Thursday, May 7, 2015

Swimming Pool Solar Heating

I have installed a small (approx. 4000 litres) inflatable pool for my boys in the yard which is used in the Summer months i.e. between June and September.
The pool is exposed to direct sunlight during the morning/early afternoon hours, approx. from 09:00 till 14:00. This would be enough to heat the pool water, however in Summer I cover the yard (and therefore the pool) with shades to reduce the heat inside my house. The problem with shading is that the pool doesn't get heated well anymore and the water can get quite cold, enough for my boys to start feeling cold.
I used to replace some of the pool water on a daily basis by dumping some of the pool water in the grey water tank and replacing it with warm water from the solar water heater, however this year I have a better solution.
I build a small flat plate collector (50cm x 54cm) with a 15 metre 1/2 inch copper pipe inside the collector, all painted matt black. Then I've covered the box with non reflective glass. The theory behind is that I'll be looping the water from the pool through the solar collector, the water gets heated in the process (it will absorb the heat from the collector) and is then dumped back in the pool. The collector is a small one and therefore the pool water can never reach a temperature high enough to scald the boys, however it should be enough to warm the pool water to a more comfortable temperature.
The size of the collector was something which I had little control over simple because it has to be installed in a tight/small space. In theory, at any moment, the sun emits about 3.86 x 1026 watts of energy. Most of that energy goes off into space, but about 1.74 x 1017 watts strikes the earth. (ie: 174,000,000,000,000,000, or 174 quadrillion watts). 
If there are no clouds, then 1 square meter of the earth will receive about one kilowatt of that energy.

The image below is showing the underneath of the solar collector box. I have painted it in gloss white and it will be positioned on a 40mm steel pipe.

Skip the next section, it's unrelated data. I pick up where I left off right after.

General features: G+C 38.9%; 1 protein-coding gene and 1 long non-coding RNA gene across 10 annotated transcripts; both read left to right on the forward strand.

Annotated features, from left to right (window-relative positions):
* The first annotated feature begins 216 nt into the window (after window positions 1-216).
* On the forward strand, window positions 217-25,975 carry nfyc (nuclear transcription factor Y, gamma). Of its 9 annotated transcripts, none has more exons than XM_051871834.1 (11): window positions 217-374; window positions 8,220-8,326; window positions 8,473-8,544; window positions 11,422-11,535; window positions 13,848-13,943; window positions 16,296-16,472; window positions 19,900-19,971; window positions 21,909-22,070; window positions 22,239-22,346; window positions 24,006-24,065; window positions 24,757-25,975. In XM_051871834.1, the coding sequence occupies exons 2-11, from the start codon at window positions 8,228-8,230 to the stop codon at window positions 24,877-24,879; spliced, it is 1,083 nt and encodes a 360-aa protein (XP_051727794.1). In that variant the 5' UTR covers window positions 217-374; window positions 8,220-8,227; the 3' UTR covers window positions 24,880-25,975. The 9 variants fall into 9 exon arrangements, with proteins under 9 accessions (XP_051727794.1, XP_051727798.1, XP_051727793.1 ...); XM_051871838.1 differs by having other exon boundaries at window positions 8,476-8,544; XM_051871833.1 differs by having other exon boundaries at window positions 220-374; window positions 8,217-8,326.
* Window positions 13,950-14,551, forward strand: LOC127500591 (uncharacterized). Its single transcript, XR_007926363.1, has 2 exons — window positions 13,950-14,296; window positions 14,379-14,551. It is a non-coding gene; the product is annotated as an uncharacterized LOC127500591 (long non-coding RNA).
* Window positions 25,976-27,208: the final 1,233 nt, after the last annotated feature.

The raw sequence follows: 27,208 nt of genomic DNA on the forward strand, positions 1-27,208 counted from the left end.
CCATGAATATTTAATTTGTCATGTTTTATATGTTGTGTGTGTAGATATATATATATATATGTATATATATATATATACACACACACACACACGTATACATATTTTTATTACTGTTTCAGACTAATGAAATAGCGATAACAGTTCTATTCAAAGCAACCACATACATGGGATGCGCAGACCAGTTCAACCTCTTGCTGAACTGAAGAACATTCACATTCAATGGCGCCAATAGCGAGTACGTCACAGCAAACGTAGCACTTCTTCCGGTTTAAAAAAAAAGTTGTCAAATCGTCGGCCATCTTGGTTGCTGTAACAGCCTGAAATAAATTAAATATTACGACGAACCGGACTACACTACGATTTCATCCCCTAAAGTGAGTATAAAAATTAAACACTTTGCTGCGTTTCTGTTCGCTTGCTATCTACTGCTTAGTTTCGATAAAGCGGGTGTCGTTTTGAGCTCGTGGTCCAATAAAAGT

Below is an image of the inside of the solar box, painted matt black.


Below is an image of the inside of the solar box, with the 15m copper pipe placed and painted/sprayed matt black as well.
And below the ready solar collector with the glass installed.
I'll be installing the finished collector and water pool soon. I'll be posting some performance data once it's up and running.

Monday, May 4, 2015

Central Inverter vs. Micro-Inverter

Central Inverter vs. Micro-Inverter

I'm writing this post because some time ago a relative of mine requested a quote from a local RE supplier and this company recommended that he should install the panels using micro-inverters. The supplier remarked that 'this is the new way of installing panels.' WHAT? True, the technology may be newer than central inverters but that doesn't mean that the central inverters installation is a thing of the past or that micro-inverters are better than central inverters. Both installation types have their pluses and minuses as I'll detail below.
The price for the whole system using micro-inverters went up quite a bit! The strange thing is that the quote was issued after a site visit and it was confirmed that there are NO SHADING issues. So why use micro inverters when shading is not an issue?
Well, quite difficult to answer on behalf of the supplier; however I would like to make these observations.

1) If all panels are facing the same South direction, then one MPPT controller would be enough. Why spend money to purchase an MPPT controller for each panel? Agreed that although the panels would all be rated the same (Power, Voltage, Current), their performance (including their internal resistance) may vary between them, BUT by how much? I don't think that mismatch in panels is an issue in this case simply because most probably the panels would have come from the same manufacturer/batch. Normally the panels may vary +- by a small percentage and that's all, nothing to bother with regards to their overall performance.

2) If not all panels are facing the same direction, but maybe they are split in half, then there are central inverters with 2 or 3 MPPT controllers built in. These will facilitate the installation of the 2 or 3 sets of panels and therefore individual inverters are not needed.

3) If the panels are scattered on the roof all with different directions, then yes I agree that individual MPPT controllers will be needed to optimize the extracted energy from the panels.

4) If there are shading issues, i.e. during a long time of the day, several panels are covered, then again, individual MPPT controllers might be required.